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Cannabinoids refer to chemicals present in the Cannabis plant, which is the source of marijuana. THC, or delta-9-tetrahydrocannabinol, is the main active ingredient in Cannabis. Cannabinoids may also be synthetically manufactured, as in the drugs Marinol, Cesamet and Sativex.[1]

Marijuana is the most widely-used illegal recreational drug in the United States, and is usually consumed by smoking.[1] However, it may also be eaten in cooked or baked foods or inhaled through a vaporizer in order to avoid harsh smoke.


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Effects of Cannabis

Cannabis causes a "high" feeling, or a feeling of euphoria, by affecting cannabinoid receptors in the brain. This can cause changes in perception along with loss of motor skills, lowered capacity to reason or solve problems, and reduced ability to remember things or learn new information. The long-term effects of cannabinoids are not clear, but marijuana can be addictive.[1]

It is possible to be allergic to cannabinoids in marijuana and pharmaceuticals. Some users have noted symptoms similar to hay fever. Cannabinoids can also lower blood sugar, affecting diabetes and hypoglycemia. Because cannabis reduces blood pressure, it may be dangerous for those with hypotension. Cannabinoids may cause users to bleed more easily, and are not recommended for patients with bleeding disorders.[2]

Medical Marijuana

Some people feel that marijuana is an effective treatment for diseases and conditions such as glaucoma, anxiety, arthritis, anorexia, nausea, epilepsy and migraines. While some states have legalized the use of marijuana for certain medical conditions, using marijuana for any purpose is a violation of federal law. As a result, marijuana cannot be legally prescribed anywhere in the United States. Only synthetic THC is FDA-approved and legal with a prescription.[3]

16 states, as well as Washington DC, have legalized medical marijuana. These include California, Colorado, Alaska, Arizona, Montana, Maine, Hawaii, Delaware, Nevada, Michigan, Oregon, New Mexico, New Jersey, Vermont, Washington and Rhode Island.[4]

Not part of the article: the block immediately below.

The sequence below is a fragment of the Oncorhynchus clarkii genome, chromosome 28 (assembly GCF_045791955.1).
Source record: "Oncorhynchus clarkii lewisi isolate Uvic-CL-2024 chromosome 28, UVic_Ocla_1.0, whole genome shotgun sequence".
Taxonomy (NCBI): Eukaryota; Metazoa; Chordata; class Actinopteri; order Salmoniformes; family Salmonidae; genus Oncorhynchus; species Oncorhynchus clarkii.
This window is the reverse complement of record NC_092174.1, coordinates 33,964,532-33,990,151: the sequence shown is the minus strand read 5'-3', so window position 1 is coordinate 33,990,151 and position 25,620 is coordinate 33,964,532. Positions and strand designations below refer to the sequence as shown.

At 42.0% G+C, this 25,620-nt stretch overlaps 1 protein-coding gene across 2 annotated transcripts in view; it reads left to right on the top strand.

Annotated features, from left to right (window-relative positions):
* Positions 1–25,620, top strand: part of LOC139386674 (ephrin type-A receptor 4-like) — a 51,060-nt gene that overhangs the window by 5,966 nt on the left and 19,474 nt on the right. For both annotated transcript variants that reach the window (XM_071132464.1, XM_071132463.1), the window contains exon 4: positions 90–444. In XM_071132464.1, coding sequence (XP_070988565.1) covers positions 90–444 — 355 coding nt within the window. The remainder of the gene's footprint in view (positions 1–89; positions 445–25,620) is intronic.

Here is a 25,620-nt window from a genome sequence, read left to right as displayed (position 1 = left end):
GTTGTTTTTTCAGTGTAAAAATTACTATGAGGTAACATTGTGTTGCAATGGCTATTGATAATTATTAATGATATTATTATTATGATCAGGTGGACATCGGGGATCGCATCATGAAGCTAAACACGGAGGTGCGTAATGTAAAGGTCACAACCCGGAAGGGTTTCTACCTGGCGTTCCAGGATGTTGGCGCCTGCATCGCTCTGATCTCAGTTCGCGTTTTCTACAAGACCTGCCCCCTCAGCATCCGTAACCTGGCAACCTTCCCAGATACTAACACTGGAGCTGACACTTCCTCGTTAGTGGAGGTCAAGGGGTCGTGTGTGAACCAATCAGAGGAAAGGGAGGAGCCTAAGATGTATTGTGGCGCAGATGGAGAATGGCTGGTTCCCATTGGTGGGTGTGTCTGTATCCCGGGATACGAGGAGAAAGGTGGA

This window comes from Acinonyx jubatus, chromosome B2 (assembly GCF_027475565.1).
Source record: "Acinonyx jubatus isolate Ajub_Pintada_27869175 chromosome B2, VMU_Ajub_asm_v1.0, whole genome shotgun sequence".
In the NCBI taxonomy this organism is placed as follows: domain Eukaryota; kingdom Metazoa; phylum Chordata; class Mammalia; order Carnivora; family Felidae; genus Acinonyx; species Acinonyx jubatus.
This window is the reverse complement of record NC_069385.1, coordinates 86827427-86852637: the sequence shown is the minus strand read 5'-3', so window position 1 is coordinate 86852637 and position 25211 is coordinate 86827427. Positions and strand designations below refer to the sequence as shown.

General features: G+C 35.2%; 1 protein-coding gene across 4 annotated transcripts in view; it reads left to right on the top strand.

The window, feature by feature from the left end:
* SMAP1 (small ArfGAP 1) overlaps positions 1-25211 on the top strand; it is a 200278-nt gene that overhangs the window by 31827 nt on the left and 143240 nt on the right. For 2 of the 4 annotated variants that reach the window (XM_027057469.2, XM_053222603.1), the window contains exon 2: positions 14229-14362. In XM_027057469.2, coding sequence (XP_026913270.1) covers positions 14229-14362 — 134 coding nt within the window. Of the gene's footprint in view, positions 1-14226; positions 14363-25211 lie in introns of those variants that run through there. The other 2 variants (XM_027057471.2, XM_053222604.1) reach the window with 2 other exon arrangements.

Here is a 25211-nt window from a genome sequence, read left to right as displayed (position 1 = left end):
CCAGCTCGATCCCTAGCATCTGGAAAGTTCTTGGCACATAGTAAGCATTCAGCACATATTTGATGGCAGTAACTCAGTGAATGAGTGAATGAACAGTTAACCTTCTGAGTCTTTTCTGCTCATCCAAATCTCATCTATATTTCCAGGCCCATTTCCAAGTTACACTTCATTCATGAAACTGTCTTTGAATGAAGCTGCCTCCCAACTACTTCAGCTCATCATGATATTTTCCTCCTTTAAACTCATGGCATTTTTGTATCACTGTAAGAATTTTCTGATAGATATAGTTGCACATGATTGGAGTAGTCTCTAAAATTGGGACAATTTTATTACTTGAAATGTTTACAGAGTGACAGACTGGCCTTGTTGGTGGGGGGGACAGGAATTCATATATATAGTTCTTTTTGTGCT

Supporters of medical marijuana argue that it can be a safe, effective treatment for the symptoms of cancer, AIDS, multiple sclerosis, pain, glaucoma, epilepsy, and other conditions - as well as treating the side effects of the certain treatments such as chemotherapy. Proponents cite dozens of peer-reviewed studies, prominent medical organizations, major government reports, and the use of marijuana as medicine throughout world history.

Opponents of medical marijuana say that it is dangerous, lacks FDA approval, is unnecessary due to an abundance of legal pharmaceuticals. The arguments are that marijuana is addictive, leads to harder drug use, interferes with fertility, impairs driving ability, and injures the lungs, immune system, and brain. Many argue that medical marijuana is a front for drug legalization and recreational use.[5]

Cannabinoid-based pharmaceuticals may be prescribed alone or in combination with other therapies to treat appetite loss, insomnia, epilepsy, eczema multiple sclerosis and chronic pain.[6]


The Debate Over Legalization And Medical Marijuana

Information on the medical marijuana controversy--medical marijuana, like all forms of the drug, contains cannabinoids.


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